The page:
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Drill, Biden, Drill: The Anatomy of a Climate Hustler

Do CounterPunch, Abril 22, 2022
Por JOSHUA FRANK



Image by Bureau of Land Management California.

“Climate change is already ravaging the world … It’s not a hypothetical; it’s not a hypothetical threat. It’s destroying people’s lives and livelihoods and doing it every single day.” – President Joe Biden

It ought to be clear by now that President Biden’s commitment to combating climate change comes with some brutal caveats. As oil prices have spiked, as inflation continues to strangle the economy, and as Putin’s monstrous war in Ukraine rages on, Biden has willingly bucked a central campaign promise to end oil exploration on federal lands. But the fact is, he kicked his hollow climate pledge long ago.

As Biden limped along the campaign trail, he laid out an ambitious plan to ban all new oil and gas permits on public lands and waters on his first day in office. When that day arrived, Biden signed an executive order asking the Dept. of Interior to “pause” new oil and gas leases to “to the extent possible”. Apparently, it wasn’t all that possible. Instead, Biden’s Dept. of Interior quickly and quietly approved over 3,500 drilling permits in the twelve months that followed, more than any of Trump’s first three years in office.

As the national media focused on vaccines and the raging pandemic, there was scant news in Biden’s early days of his capitulation to the oil and gas cartel. While Big Green organizations like the Sierra Club lavished the administration with praise for canceling Keystone XL and blocking fossil fuel exploration in Alaska’s ANWR, Biden was simultaneously supporting another tar sands pipeline known as Line 3 that is set to tear through Native lands and sensitive watersheds in Minnesota. He also pushed to open up 80 million acres of waters in the Gulf of Mexico for oil leases, which was later blocked by a federal judge, who admonished the plan, stating that the administration did not take into account the toll new drilling operations in the Gulf would have on the climate.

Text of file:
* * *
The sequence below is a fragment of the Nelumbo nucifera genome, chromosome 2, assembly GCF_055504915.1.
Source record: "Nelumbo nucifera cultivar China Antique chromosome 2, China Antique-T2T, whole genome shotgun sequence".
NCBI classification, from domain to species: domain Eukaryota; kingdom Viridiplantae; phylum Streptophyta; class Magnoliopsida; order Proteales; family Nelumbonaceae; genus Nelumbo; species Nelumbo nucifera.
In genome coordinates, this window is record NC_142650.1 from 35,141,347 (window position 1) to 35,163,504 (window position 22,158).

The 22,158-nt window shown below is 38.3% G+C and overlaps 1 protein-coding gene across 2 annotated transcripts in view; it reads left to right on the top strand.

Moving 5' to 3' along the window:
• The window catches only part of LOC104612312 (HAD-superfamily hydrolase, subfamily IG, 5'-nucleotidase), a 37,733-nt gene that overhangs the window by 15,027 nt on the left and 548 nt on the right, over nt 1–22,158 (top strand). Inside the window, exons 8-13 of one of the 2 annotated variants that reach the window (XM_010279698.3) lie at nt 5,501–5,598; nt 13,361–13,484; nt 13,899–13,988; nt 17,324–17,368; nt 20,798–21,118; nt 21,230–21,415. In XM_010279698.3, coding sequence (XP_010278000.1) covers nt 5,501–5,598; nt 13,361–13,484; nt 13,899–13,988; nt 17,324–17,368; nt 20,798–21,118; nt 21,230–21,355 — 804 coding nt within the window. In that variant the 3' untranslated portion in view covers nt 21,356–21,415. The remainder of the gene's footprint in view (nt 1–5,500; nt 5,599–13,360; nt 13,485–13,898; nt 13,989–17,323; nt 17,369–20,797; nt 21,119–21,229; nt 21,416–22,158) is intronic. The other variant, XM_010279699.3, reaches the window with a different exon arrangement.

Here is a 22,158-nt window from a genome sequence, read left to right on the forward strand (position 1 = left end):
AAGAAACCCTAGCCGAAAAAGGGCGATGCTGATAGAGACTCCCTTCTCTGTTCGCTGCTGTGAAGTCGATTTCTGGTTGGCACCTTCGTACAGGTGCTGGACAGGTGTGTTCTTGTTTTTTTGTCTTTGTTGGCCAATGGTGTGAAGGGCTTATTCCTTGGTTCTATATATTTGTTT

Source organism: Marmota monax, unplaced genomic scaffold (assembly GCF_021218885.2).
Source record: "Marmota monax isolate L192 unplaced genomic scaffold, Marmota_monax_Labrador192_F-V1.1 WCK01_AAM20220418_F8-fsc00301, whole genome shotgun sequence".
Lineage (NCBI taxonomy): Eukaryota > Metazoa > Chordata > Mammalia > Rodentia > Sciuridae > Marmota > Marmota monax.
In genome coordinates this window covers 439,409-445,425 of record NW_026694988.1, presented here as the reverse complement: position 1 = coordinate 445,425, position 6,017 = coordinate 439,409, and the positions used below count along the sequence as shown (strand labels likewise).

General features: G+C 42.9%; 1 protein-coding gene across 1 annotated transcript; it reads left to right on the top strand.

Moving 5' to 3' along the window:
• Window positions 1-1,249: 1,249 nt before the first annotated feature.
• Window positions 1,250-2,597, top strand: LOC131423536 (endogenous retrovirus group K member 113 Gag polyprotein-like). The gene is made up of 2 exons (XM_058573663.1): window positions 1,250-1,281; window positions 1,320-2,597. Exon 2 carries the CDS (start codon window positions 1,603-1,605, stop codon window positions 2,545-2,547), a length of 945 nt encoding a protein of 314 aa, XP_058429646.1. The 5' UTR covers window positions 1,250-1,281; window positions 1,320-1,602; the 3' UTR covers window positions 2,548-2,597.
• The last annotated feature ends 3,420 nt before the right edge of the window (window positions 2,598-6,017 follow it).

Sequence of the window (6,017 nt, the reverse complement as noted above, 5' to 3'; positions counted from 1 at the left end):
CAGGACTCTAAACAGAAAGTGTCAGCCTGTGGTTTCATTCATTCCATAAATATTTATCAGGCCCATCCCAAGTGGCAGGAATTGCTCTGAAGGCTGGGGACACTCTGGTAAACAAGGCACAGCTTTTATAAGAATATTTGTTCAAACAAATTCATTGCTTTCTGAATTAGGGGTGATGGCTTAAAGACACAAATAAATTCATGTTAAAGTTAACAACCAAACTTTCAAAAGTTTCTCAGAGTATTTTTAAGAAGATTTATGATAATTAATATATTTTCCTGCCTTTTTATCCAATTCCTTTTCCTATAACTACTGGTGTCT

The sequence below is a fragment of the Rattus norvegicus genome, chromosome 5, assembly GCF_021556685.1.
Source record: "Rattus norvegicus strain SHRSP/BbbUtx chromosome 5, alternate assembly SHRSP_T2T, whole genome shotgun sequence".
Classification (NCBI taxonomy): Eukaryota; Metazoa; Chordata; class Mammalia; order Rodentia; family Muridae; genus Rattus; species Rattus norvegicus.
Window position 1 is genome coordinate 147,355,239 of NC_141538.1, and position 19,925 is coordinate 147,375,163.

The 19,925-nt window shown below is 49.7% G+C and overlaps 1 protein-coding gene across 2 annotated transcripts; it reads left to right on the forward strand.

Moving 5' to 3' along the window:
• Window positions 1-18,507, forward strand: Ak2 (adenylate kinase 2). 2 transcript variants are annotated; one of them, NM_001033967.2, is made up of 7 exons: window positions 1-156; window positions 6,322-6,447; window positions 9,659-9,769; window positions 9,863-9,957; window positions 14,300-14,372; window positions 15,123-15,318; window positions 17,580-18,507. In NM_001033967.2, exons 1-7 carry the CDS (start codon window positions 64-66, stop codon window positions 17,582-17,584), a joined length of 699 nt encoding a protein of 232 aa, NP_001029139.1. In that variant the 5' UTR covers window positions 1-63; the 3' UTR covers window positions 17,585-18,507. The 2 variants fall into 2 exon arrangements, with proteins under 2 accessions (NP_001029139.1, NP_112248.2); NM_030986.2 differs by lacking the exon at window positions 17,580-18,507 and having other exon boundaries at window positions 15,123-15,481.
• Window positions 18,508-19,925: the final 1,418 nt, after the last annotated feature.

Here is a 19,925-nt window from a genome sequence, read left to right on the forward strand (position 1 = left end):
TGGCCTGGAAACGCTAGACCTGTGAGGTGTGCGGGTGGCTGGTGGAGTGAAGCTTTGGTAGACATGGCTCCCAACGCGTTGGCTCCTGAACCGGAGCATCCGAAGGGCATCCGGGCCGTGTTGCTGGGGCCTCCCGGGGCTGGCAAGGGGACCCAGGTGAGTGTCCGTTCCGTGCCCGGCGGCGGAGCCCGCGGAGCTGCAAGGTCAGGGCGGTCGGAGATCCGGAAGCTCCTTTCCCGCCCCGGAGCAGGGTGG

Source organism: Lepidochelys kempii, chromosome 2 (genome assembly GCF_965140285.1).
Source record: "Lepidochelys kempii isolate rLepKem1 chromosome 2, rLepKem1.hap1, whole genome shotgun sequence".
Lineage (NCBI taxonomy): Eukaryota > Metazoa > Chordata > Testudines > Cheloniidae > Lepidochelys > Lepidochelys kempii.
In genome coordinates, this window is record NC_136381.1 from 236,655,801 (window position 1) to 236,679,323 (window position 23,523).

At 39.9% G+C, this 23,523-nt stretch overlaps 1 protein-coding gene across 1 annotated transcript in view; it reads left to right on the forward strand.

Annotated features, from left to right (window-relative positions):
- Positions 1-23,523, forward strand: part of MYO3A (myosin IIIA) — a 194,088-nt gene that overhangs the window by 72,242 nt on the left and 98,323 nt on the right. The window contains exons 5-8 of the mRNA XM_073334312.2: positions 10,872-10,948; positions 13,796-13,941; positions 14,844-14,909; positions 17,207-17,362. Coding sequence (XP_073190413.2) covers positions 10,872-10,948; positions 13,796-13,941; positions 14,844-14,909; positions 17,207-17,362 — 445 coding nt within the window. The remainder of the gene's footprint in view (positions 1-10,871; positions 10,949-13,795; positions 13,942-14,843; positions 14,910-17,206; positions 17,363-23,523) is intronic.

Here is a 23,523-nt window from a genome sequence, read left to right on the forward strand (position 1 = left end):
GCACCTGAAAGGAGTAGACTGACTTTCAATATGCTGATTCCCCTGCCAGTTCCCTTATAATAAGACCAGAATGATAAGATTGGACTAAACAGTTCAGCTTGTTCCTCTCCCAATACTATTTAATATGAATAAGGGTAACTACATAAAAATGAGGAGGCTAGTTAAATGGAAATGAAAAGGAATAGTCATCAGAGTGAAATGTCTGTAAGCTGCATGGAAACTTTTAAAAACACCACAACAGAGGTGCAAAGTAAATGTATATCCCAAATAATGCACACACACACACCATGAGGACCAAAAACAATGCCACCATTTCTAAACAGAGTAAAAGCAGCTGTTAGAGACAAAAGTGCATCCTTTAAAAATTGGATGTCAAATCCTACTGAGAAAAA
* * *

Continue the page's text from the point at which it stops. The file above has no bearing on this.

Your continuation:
Biden, much like the former Obama administration, has been happy to pay lip service to global warming, claiming he is fully committed to fighting for the climate, publically committing to end oil and gas development on public lands by 2035. Yet in practice, it’s been a contrasting reality. Now, however, the charade is officially over, and Biden is openly pressuring drillers to make good on their plans to exploit our natural resources.

“The oil and gas industry has millions of acres leased … they could be drilling right now, yesterday, last week, last year,” Biden asserted in early March as Russia invaded Ukraine and gas prices shot up. “They are not using them for production now. That’s their decision.”

Biden, whose campaign pocketed over $1.6 million from oil and gas donors during his bid for the White House, has received praise for pushing to re-instate Obama-era drilling standards for the Arctic and Atlantic Oceans. It’s a tactic the Democrats have perfected: give environmentalists a token to fend them off while stabbing them in the back when they are in retreat. Indeed, it was the hallmark of the Obama years, where he oversaw a massive expansion of offshore drilling, cheered on the fracking boom, and initiated a 60% increase in oil production on federally-manged lands.